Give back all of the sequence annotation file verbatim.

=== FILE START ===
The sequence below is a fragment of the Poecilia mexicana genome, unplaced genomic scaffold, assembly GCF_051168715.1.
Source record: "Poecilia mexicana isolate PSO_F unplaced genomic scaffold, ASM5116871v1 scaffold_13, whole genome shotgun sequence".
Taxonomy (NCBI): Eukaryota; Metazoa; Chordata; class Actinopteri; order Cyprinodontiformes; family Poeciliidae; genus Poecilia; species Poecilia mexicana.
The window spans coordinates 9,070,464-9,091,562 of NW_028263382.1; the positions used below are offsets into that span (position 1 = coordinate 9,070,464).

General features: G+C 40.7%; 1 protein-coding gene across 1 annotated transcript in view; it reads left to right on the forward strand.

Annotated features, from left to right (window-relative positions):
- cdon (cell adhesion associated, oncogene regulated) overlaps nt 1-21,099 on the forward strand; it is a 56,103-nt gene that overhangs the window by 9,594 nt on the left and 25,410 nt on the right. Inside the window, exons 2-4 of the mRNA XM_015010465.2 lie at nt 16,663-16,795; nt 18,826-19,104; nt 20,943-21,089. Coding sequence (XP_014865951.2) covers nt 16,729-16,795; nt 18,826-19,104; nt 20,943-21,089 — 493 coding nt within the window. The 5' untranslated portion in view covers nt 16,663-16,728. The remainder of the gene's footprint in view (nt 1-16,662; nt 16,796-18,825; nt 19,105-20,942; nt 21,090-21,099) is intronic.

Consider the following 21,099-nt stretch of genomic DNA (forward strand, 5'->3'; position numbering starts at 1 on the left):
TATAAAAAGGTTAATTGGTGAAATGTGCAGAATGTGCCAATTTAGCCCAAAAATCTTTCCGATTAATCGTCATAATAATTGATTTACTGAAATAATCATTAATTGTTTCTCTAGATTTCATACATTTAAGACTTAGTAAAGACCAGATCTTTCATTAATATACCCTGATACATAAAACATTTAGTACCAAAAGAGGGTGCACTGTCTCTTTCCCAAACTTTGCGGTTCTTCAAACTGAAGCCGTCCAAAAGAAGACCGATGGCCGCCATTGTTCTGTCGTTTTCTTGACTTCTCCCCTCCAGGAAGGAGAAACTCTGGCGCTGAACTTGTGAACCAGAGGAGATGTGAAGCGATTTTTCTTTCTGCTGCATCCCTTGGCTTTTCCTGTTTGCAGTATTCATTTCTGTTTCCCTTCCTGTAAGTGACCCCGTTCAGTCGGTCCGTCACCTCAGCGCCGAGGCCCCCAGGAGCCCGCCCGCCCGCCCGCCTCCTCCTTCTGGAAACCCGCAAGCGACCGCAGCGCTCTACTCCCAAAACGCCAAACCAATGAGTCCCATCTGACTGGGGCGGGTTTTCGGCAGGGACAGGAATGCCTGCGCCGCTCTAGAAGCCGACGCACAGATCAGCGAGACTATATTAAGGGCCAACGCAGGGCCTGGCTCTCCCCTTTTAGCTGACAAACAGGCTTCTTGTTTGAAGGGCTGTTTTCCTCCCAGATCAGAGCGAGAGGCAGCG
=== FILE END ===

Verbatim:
The sequence below is a fragment of the Poecilia mexicana genome, unplaced genomic scaffold, assembly GCF_051168715.1.
Source record: "Poecilia mexicana isolate PSO_F unplaced genomic scaffold, ASM5116871v1 scaffold_13, whole genome shotgun sequence".
Taxonomy (NCBI): Eukaryota; Metazoa; Chordata; class Actinopteri; order Cyprinodontiformes; family Poeciliidae; genus Poecilia; species Poecilia mexicana.
The window spans coordinates 9,070,464-9,091,562 of NW_028263382.1; the positions used below are offsets into that span (position 1 = coordinate 9,070,464).

General features: G+C 40.7%; 1 protein-coding gene across 1 annotated transcript in view; it reads left to right on the forward strand.

Annotated features, from left to right (window-relative positions):
- cdon (cell adhesion associated, oncogene regulated) overlaps nt 1-21,099 on the forward strand; it is a 56,103-nt gene that overhangs the window by 9,594 nt on the left and 25,410 nt on the right. Inside the window, exons 2-4 of the mRNA XM_015010465.2 lie at nt 16,663-16,795; nt 18,826-19,104; nt 20,943-21,089. Coding sequence (XP_014865951.2) covers nt 16,729-16,795; nt 18,826-19,104; nt 20,943-21,089 — 493 coding nt within the window. The 5' untranslated portion in view covers nt 16,663-16,728. The remainder of the gene's footprint in view (nt 1-16,662; nt 16,796-18,825; nt 19,105-20,942; nt 21,090-21,099) is intronic.

Consider the following 21,099-nt stretch of genomic DNA (forward strand, 5'->3'; position numbering starts at 1 on the left):
TATAAAAAGGTTAATTGGTGAAATGTGCAGAATGTGCCAATTTAGCCCAAAAATCTTTCCGATTAATCGTCATAATAATTGATTTACTGAAATAATCATTAATTGTTTCTCTAGATTTCATACATTTAAGACTTAGTAAAGACCAGATCTTTCATTAATATACCCTGATACATAAAACATTTAGTACCAAAAGAGGGTGCACTGTCTCTTTCCCAAACTTTGCGGTTCTTCAAACTGAAGCCGTCCAAAAGAAGACCGATGGCCGCCATTGTTCTGTCGTTTTCTTGACTTCTCCCCTCCAGGAAGGAGAAACTCTGGCGCTGAACTTGTGAACCAGAGGAGATGTGAAGCGATTTTTCTTTCTGCTGCATCCCTTGGCTTTTCCTGTTTGCAGTATTCATTTCTGTTTCCCTTCCTGTAAGTGACCCCGTTCAGTCGGTCCGTCACCTCAGCGCCGAGGCCCCCAGGAGCCCGCCCGCCCGCCCGCCTCCTCCTTCTGGAAACCCGCAAGCGACCGCAGCGCTCTACTCCCAAAACGCCAAACCAATGAGTCCCATCTGACTGGGGCGGGTTTTCGGCAGGGACAGGAATGCCTGCGCCGCTCTAGAAGCCGACGCACAGATCAGCGAGACTATATTAAGGGCCAACGCAGGGCCTGGCTCTCCCCTTTTAGCTGACAAACAGGCTTCTTGTTTGAAGGGCTGTTTTCCTCCCAGATCAGAGCGAGAGGCAGCG